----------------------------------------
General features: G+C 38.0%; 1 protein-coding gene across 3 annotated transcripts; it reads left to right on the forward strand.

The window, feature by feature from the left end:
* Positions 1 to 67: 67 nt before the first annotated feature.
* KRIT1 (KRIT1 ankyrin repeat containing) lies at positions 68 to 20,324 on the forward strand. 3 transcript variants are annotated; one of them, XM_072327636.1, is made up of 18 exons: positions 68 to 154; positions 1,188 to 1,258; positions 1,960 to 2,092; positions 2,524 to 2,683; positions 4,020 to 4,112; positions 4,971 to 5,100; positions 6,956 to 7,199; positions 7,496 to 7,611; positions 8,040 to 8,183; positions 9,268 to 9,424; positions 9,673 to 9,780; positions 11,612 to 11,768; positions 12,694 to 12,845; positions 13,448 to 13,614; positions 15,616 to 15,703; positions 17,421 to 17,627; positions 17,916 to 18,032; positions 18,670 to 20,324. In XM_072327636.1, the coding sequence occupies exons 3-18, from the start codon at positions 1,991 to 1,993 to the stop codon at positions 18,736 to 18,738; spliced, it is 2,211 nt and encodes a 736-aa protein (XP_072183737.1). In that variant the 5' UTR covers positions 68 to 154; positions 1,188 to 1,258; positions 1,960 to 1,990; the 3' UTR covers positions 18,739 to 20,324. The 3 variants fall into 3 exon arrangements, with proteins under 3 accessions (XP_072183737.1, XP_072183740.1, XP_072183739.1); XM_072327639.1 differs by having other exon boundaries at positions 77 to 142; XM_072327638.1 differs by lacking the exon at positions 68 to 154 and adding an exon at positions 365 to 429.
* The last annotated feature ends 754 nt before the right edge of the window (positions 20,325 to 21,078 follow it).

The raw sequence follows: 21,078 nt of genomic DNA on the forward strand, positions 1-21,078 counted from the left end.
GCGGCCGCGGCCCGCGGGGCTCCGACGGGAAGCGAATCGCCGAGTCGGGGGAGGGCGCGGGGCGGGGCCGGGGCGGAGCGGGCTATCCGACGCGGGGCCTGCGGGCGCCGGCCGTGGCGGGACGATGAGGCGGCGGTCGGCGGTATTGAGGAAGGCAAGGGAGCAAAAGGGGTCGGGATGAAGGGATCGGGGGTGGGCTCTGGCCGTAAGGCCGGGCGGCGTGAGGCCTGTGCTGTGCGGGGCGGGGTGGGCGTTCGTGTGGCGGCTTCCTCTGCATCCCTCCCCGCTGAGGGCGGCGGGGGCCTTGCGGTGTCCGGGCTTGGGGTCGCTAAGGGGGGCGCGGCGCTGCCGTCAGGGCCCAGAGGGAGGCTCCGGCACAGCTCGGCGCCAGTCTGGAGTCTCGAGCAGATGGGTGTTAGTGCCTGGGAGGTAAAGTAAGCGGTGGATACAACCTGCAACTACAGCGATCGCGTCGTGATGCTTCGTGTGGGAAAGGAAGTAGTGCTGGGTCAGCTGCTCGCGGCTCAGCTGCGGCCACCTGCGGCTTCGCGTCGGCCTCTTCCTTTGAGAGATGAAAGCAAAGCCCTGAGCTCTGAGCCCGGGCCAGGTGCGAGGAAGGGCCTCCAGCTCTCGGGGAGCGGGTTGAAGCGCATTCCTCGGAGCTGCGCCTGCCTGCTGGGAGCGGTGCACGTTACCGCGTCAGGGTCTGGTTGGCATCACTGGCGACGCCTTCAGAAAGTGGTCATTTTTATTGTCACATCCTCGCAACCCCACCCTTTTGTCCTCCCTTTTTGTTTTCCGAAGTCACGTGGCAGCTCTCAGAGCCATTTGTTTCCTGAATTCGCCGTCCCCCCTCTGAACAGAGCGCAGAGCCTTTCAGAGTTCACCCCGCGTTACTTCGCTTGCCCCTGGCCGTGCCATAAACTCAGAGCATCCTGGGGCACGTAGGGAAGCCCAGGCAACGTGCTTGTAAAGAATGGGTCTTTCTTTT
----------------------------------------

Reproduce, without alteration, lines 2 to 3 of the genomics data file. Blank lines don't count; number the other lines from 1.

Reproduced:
The window, feature by feature from the left end:
* Positions 1 to 67: 67 nt before the first annotated feature.